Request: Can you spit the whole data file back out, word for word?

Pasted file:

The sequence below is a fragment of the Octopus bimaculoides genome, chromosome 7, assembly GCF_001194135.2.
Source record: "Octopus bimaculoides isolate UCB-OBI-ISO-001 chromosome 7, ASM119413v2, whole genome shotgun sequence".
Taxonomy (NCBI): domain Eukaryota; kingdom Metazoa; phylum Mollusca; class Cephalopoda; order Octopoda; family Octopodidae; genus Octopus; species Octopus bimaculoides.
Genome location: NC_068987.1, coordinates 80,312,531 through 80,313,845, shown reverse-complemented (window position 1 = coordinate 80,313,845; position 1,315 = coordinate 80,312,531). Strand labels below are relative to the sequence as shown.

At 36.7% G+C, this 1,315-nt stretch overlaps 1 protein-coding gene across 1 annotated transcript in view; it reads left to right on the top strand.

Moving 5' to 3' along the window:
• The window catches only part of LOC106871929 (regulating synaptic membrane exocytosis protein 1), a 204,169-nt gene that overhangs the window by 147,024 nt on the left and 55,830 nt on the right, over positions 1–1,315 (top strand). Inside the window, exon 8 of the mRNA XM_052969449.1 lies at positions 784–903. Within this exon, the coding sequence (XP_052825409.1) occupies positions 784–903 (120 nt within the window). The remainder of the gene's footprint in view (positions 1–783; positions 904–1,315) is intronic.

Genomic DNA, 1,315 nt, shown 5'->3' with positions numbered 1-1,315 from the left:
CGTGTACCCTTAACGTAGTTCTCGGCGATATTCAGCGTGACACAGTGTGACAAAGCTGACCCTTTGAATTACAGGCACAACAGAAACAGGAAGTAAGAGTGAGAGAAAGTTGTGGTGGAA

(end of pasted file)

The sequence below is a fragment of the Octopus bimaculoides genome, chromosome 7, assembly GCF_001194135.2.
Source record: "Octopus bimaculoides isolate UCB-OBI-ISO-001 chromosome 7, ASM119413v2, whole genome shotgun sequence".
Taxonomy (NCBI): domain Eukaryota; kingdom Metazoa; phylum Mollusca; class Cephalopoda; order Octopoda; family Octopodidae; genus Octopus; species Octopus bimaculoides.
Genome location: NC_068987.1, coordinates 80,312,531 through 80,313,845, shown reverse-complemented (window position 1 = coordinate 80,313,845; position 1,315 = coordinate 80,312,531). Strand labels below are relative to the sequence as shown.

At 36.7% G+C, this 1,315-nt stretch overlaps 1 protein-coding gene across 1 annotated transcript in view; it reads left to right on the top strand.

Moving 5' to 3' along the window:
• The window catches only part of LOC106871929 (regulating synaptic membrane exocytosis protein 1), a 204,169-nt gene that overhangs the window by 147,024 nt on the left and 55,830 nt on the right, over positions 1–1,315 (top strand). Inside the window, exon 8 of the mRNA XM_052969449.1 lies at positions 784–903. Within this exon, the coding sequence (XP_052825409.1) occupies positions 784–903 (120 nt within the window). The remainder of the gene's footprint in view (positions 1–783; positions 904–1,315) is intronic.

Genomic DNA, 1,315 nt, shown 5'->3' with positions numbered 1-1,315 from the left:
CGTGTACCCTTAACGTAGTTCTCGGCGATATTCAGCGTGACACAGTGTGACAAAGCTGACCCTTTGAATTACAGGCACAACAGAAACAGGAAGTAAGAGTGAGAGAAAGTTGTGGTGGAA